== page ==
And it's not something you have to do overnight. You can't do it overnight. Let's be real. You can't, especially if you're a larger organization, but. You can take tiny, small steps, identify little small wins. And once those start building on each other, you're gonna build something that's amazing, not only for your customers, but also for your employees as well.

Ryan: I think it's easy to get overwhelmed, especially if you start pulling the threads of realizing how interconnected most processes are, and if they are paper based, you realize, oh, well, this step in the process leads to this and it leads to this other area and you can quickly become overwhelmed. And I think if you took a whole process, look at it.

Yes, ideally you would fix it all, but I totally agree that, especially with smaller teams, you need to tackle the most urgent use cases, the most urgent pain. I loved what Denise said on that episode about it all comes down the scale and you can't possibly keep track of all the paper inside of an organization.

It's virtually impossible to report on, right?

Lindsay: Yeah, that reporting point is a really, really, really important one to think about. We have a customer at ACC, C U who one of their banking specialists actually did take some time to get some data on a paper process, which, you know, I should ask her about like, how did you actually do this?

Was it just tracking of when you mailed this paper out? And when this came back and you know, what are the details behind that quote unquote reporting. But she found that it took 28 days for a new commercial client to open an account, which is. That should never be the case for anything, whether it's a bank or a hospital or anything.

Like, I mean,

Ryan: just think about that. A customer is waiting 28 days to give you their money. Why would you not try to streamline that so they can give you their money quicker and it's better for them. It's better for you.

Lindsay: Insert taking my money meme.

Ryan: Yeah. Yeah.

Lindsay: but what she did is she realized that paper was the issue.

It was those physical signatures. It was the mail, it was the faxing, it was all those things that sit on top of those paper processes. And then once she found forms, stack, you know, product plug right there, she cut out 26 days from that process, which is crazy. So just think about how magical that moment is now, where if I do wanna do business with this credit union, I can do it within two days and more in.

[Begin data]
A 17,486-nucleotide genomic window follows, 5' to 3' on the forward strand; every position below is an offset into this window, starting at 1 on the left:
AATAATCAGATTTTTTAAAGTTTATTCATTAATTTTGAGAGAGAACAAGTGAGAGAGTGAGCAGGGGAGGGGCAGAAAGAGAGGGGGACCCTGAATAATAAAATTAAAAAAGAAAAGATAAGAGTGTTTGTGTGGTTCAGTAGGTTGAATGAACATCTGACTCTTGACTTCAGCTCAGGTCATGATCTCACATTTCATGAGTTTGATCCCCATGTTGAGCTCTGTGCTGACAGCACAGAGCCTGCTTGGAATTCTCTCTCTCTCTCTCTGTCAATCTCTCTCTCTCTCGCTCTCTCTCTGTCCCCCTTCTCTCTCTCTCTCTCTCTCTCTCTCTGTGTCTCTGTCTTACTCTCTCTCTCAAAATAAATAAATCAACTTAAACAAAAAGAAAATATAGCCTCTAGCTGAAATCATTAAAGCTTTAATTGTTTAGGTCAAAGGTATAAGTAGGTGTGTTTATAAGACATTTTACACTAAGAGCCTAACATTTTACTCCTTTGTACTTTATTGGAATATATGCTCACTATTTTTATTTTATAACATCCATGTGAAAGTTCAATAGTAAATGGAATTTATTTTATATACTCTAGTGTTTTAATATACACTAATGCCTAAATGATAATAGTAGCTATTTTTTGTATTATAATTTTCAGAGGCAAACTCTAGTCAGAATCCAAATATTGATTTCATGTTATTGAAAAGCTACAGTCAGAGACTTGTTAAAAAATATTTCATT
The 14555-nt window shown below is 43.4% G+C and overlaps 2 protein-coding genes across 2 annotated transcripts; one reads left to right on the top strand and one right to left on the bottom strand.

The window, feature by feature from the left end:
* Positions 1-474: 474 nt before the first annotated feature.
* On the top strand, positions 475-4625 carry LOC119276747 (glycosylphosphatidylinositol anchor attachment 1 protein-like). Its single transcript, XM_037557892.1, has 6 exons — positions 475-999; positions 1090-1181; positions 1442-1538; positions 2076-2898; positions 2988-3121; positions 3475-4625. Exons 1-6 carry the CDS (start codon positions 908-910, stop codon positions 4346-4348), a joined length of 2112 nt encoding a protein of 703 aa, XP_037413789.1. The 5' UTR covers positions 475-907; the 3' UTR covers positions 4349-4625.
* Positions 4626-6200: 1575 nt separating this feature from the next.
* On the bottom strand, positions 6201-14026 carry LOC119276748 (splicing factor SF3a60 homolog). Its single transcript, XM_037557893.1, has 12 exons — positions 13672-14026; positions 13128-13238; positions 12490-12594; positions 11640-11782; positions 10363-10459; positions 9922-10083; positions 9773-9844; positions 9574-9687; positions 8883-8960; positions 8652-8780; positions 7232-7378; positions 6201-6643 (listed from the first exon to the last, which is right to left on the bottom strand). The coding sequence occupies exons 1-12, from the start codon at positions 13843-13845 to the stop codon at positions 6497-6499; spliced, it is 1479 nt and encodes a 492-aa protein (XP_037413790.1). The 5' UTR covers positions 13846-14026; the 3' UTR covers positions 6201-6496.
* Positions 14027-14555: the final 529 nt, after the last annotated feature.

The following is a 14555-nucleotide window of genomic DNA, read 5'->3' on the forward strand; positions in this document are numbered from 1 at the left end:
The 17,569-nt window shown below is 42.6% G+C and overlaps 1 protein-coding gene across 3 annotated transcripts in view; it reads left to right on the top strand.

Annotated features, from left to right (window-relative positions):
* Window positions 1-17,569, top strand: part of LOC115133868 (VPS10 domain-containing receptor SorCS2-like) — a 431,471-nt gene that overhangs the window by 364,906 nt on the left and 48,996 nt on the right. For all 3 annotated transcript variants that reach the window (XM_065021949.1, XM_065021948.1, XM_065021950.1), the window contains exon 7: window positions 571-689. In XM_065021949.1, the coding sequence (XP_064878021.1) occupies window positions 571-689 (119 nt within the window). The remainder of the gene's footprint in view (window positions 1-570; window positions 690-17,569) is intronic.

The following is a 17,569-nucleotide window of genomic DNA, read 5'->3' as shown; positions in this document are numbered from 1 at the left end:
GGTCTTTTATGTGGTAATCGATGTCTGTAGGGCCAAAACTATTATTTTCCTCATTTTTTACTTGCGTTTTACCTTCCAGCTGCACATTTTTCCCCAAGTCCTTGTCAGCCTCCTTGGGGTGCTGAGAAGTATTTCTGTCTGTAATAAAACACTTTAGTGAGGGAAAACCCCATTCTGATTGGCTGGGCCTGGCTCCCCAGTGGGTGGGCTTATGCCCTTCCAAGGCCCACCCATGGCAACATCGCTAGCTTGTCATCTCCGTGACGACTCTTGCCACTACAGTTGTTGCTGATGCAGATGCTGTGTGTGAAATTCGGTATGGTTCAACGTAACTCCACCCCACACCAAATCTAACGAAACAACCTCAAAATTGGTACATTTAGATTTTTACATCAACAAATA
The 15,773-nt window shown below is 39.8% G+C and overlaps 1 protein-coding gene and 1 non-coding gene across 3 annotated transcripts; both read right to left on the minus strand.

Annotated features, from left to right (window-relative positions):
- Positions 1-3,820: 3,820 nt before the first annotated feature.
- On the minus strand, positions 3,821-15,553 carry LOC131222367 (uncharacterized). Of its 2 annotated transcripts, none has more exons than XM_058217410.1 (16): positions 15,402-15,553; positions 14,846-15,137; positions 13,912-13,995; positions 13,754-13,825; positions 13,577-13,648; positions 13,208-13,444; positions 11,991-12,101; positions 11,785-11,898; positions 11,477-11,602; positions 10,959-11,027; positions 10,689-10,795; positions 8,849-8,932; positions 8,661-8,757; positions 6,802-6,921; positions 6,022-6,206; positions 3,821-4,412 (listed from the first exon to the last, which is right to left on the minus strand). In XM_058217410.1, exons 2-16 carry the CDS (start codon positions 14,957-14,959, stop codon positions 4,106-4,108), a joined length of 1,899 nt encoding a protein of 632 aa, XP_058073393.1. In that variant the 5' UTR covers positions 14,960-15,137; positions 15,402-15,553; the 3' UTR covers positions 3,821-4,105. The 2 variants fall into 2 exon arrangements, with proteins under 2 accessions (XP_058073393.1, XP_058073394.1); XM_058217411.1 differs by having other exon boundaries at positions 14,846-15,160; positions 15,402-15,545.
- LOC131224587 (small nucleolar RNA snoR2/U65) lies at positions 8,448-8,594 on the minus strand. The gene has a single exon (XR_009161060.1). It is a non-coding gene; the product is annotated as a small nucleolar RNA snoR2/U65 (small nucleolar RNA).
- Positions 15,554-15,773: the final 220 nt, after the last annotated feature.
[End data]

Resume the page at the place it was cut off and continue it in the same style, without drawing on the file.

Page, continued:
Leave, even less than that, who's gonna sit around for 20 days to open account somewhere, especially that millennial or a gen Z. No, no, no.

Ryan: Yeah. And just think of how many more customers are actually able to serve because of that too. Right. Because if it was taking 'em that many days to process it that's time that they're invested in that one customer versus getting it done within two days.

You can move on to other customers and helping them. So it's crazy to think about some of the processes that we see inside of organizations or we experience as customers. I know when I was going through a refining into my house last year, granted was COVID granted. We were trying to do everything virtually or contactless.

They still required me to come into the bank for that. And it was just to sign papers. It just didn't add up in my mind when we're trying to keep people at a safe distance and things that you can easily do from your home to require. A signature in person. And I know depending on the industry, there's some legalities behind that, but it's still mind-blowing that we still fight these broken processes or outdated processes that are many a times still tied to paper.

Lindsay: Well, and you bring up a point that often comes up with our customers and our leads and even our sales team of people questioning the legal validity of an electronic signature or a digital signature. And it's kind of funny to think about that. If you look up the laws and regulations actually.

Electronic signatures have carried the same legal weight as traditional paper based ones since the year 2000. That was 22 years ago. So it's funny how this idea that, oh, that's not a legal way to capture a signature and oh, like we can't do that and must be a wet signature on paper. And just like mine blows me though that people still wonder about, oh, is this a legal way to capture a signature?